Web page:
Bamboo plants spread and self-propagate by sending out underground rhizomes. Clumping varieties have shallow rhizomes that gradually increase the size of the clump. Running bamboo spreads rapidly, sending out long roots and rhizomes. Regardless of the variety, bamboo plants take to division and splitting well. Split bamboo in the early spring when the new shoots are just emerging, and the new splits will establish strong roots during the coming growing season.
Set a soaker hose on the plant you are going to divide and let the water seep into the soil. Soak the roots the day before you split the bamboo plant. Water potted bamboo until the water seeps from the drainage holes in the bottom, then set the pot outside or in the sink to drain overnight.
Drive a garden fork or shovel into the soil at the edge of the bamboo plant and pull back on the handle to loosen the rhizomes. Remove container grown bamboo from the pot by turning the plant on its side and sliding the root ball free.
Work your shovel or fingers between the rhizomes and pull the sections apart. Divide a large plant in half or into several smaller clumps.
Clip off the top third of the stalks, also known as the culm. Use a sharp pair of shears and make clean horizontal cuts.
Dig a hole slightly larger than the root ball of each bamboo plant split. Make the planting holes the same depth as the root ball. Fill a planting pot for each split with a well draining potting soil mix.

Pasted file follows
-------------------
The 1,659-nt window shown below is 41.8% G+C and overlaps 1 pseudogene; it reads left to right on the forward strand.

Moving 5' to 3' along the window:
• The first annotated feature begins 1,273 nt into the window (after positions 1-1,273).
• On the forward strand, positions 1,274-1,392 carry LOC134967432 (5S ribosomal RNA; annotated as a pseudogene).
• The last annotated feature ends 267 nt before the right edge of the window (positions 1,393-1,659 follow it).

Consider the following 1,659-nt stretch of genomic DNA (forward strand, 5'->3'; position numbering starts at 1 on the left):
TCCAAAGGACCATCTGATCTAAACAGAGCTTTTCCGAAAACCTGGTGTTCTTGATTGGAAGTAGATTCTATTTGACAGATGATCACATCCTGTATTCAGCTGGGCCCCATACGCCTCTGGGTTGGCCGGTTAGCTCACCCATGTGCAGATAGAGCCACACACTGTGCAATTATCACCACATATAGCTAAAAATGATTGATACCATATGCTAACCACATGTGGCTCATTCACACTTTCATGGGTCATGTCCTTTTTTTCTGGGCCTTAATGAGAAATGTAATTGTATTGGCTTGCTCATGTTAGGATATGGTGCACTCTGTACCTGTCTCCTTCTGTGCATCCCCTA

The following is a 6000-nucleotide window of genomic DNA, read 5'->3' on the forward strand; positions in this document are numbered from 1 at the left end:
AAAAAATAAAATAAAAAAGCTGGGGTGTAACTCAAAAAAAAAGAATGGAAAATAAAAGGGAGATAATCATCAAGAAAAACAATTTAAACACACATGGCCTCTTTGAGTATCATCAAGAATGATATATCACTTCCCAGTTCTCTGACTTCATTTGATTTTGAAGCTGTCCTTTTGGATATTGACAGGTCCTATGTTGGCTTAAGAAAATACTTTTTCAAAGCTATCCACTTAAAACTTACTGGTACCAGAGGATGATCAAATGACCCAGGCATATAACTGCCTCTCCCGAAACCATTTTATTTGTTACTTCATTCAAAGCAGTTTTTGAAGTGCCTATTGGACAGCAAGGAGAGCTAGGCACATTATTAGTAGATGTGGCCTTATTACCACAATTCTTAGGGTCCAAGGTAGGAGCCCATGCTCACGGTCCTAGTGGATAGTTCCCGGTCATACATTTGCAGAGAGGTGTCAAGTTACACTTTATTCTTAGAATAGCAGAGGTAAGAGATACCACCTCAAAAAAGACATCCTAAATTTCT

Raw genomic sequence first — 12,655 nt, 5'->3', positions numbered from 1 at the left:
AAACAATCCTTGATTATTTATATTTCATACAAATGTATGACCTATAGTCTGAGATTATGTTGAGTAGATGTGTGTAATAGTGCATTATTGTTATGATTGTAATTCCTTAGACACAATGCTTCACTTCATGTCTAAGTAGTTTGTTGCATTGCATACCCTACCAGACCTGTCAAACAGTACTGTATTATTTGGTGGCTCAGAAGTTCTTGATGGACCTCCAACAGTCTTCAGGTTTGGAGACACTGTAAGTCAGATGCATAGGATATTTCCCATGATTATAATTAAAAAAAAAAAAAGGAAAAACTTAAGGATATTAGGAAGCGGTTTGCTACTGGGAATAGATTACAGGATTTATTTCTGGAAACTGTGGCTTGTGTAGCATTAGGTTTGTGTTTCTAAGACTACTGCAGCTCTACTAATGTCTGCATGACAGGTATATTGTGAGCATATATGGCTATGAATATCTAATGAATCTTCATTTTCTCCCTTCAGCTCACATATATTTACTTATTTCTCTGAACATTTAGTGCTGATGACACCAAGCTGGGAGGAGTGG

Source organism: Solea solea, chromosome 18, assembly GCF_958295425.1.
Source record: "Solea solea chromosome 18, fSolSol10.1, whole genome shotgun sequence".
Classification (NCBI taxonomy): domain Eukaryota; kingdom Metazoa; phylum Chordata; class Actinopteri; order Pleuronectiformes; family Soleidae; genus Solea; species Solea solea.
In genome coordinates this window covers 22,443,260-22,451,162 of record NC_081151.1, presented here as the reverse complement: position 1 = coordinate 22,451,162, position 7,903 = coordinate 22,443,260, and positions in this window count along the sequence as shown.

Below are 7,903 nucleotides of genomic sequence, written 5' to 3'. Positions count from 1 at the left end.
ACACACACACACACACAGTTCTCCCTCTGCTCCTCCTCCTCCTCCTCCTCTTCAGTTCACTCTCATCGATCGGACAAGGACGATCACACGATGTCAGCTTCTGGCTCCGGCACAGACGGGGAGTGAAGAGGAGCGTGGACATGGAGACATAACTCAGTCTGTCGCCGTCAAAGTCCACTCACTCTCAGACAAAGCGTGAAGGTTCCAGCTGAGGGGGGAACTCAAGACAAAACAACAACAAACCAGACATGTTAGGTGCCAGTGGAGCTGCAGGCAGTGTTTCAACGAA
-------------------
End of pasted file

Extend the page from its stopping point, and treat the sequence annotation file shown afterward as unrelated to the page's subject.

Place the root ball of the bamboo splits into the planting holes or into the prepared pots. Fill in under and around the the rhizomes and pat down the soil until the plant stands on its own. Plant the rhizome so that it is the same depth as it was before the split.
Water the bamboo plant splits until the soil is evenly damp all around the rhizomes. Keep the soil damp but not saturated for the first two weeks after planting.
Things You Will Need
- Shovel or garden fork
- Gardening shears
- Wrap the rhizomes of the bamboo plant splits in damp cloth or plastic if you can not replant right away. Keeping the rhizomes moist is crucial for successful replanting.
- Growing Bamboo in South Dakota
- Plant Bamboo for Privacy
- tell the Difference between Clumping or Running Bamboo
- Make Bamboo Crafts
- Care for a Small Bamboo Plant
- The Best Bamboo Plants for Missouri
- Plant Bamboo Seeds
- Growing Bamboo in Idaho
- Grow Bamboo Plants Indoors
- Plant Iris Bulbs
- Propagate Bamboo From Cuttings
- Grow Bamboo in Rocks